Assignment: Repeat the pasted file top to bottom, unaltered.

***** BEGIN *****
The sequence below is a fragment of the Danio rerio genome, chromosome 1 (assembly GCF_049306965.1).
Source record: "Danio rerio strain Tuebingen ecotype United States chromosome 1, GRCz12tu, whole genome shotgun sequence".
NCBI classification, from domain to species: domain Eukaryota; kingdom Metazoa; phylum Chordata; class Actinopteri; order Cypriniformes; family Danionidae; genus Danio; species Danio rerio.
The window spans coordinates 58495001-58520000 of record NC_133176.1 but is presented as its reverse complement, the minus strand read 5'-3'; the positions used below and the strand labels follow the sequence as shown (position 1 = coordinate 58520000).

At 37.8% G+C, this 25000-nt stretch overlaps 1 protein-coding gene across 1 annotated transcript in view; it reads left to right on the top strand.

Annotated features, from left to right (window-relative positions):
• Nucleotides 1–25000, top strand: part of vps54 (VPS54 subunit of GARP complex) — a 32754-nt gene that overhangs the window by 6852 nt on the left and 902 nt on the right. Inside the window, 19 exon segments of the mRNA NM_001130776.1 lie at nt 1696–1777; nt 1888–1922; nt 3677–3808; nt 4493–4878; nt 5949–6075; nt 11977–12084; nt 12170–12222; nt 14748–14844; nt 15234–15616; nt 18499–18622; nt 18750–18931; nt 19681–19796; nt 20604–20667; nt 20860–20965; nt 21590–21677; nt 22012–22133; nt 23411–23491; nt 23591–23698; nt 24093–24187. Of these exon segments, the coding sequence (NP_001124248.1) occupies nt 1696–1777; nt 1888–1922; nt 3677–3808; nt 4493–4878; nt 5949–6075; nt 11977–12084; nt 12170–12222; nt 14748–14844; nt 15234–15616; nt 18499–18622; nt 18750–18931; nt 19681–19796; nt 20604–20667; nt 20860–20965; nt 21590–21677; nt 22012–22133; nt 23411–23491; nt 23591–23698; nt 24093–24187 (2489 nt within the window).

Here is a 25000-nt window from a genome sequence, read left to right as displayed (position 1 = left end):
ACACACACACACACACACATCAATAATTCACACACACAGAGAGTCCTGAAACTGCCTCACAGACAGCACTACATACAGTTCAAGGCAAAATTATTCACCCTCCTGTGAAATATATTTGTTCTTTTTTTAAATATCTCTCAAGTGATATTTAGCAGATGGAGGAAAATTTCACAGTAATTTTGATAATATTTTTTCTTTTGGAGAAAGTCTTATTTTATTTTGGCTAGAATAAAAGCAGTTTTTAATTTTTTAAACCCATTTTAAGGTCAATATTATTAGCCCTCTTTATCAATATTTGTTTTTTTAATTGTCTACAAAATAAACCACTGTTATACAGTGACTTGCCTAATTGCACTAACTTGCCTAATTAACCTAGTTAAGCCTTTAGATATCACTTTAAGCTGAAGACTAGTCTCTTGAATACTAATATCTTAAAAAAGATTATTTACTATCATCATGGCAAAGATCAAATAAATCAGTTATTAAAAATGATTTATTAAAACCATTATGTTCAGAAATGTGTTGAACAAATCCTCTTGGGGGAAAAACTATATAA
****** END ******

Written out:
The sequence below is a fragment of the Danio rerio genome, chromosome 1 (assembly GCF_049306965.1).
Source record: "Danio rerio strain Tuebingen ecotype United States chromosome 1, GRCz12tu, whole genome shotgun sequence".
NCBI classification, from domain to species: domain Eukaryota; kingdom Metazoa; phylum Chordata; class Actinopteri; order Cypriniformes; family Danionidae; genus Danio; species Danio rerio.
The window spans coordinates 58495001-58520000 of record NC_133176.1 but is presented as its reverse complement, the minus strand read 5'-3'; the positions used below and the strand labels follow the sequence as shown (position 1 = coordinate 58520000).

At 37.8% G+C, this 25000-nt stretch overlaps 1 protein-coding gene across 1 annotated transcript in view; it reads left to right on the top strand.

Annotated features, from left to right (window-relative positions):
• Nucleotides 1–25000, top strand: part of vps54 (VPS54 subunit of GARP complex) — a 32754-nt gene that overhangs the window by 6852 nt on the left and 902 nt on the right. Inside the window, 19 exon segments of the mRNA NM_001130776.1 lie at nt 1696–1777; nt 1888–1922; nt 3677–3808; nt 4493–4878; nt 5949–6075; nt 11977–12084; nt 12170–12222; nt 14748–14844; nt 15234–15616; nt 18499–18622; nt 18750–18931; nt 19681–19796; nt 20604–20667; nt 20860–20965; nt 21590–21677; nt 22012–22133; nt 23411–23491; nt 23591–23698; nt 24093–24187. Of these exon segments, the coding sequence (NP_001124248.1) occupies nt 1696–1777; nt 1888–1922; nt 3677–3808; nt 4493–4878; nt 5949–6075; nt 11977–12084; nt 12170–12222; nt 14748–14844; nt 15234–15616; nt 18499–18622; nt 18750–18931; nt 19681–19796; nt 20604–20667; nt 20860–20965; nt 21590–21677; nt 22012–22133; nt 23411–23491; nt 23591–23698; nt 24093–24187 (2489 nt within the window).

Here is a 25000-nt window from a genome sequence, read left to right as displayed (position 1 = left end):
ACACACACACACACACACATCAATAATTCACACACACAGAGAGTCCTGAAACTGCCTCACAGACAGCACTACATACAGTTCAAGGCAAAATTATTCACCCTCCTGTGAAATATATTTGTTCTTTTTTTAAATATCTCTCAAGTGATATTTAGCAGATGGAGGAAAATTTCACAGTAATTTTGATAATATTTTTTCTTTTGGAGAAAGTCTTATTTTATTTTGGCTAGAATAAAAGCAGTTTTTAATTTTTTAAACCCATTTTAAGGTCAATATTATTAGCCCTCTTTATCAATATTTGTTTTTTTAATTGTCTACAAAATAAACCACTGTTATACAGTGACTTGCCTAATTGCACTAACTTGCCTAATTAACCTAGTTAAGCCTTTAGATATCACTTTAAGCTGAAGACTAGTCTCTTGAATACTAATATCTTAAAAAAGATTATTTACTATCATCATGGCAAAGATCAAATAAATCAGTTATTAAAAATGATTTATTAAAACCATTATGTTCAGAAATGTGTTGAACAAATCCTCTTGGGGGAAAAACTATATAA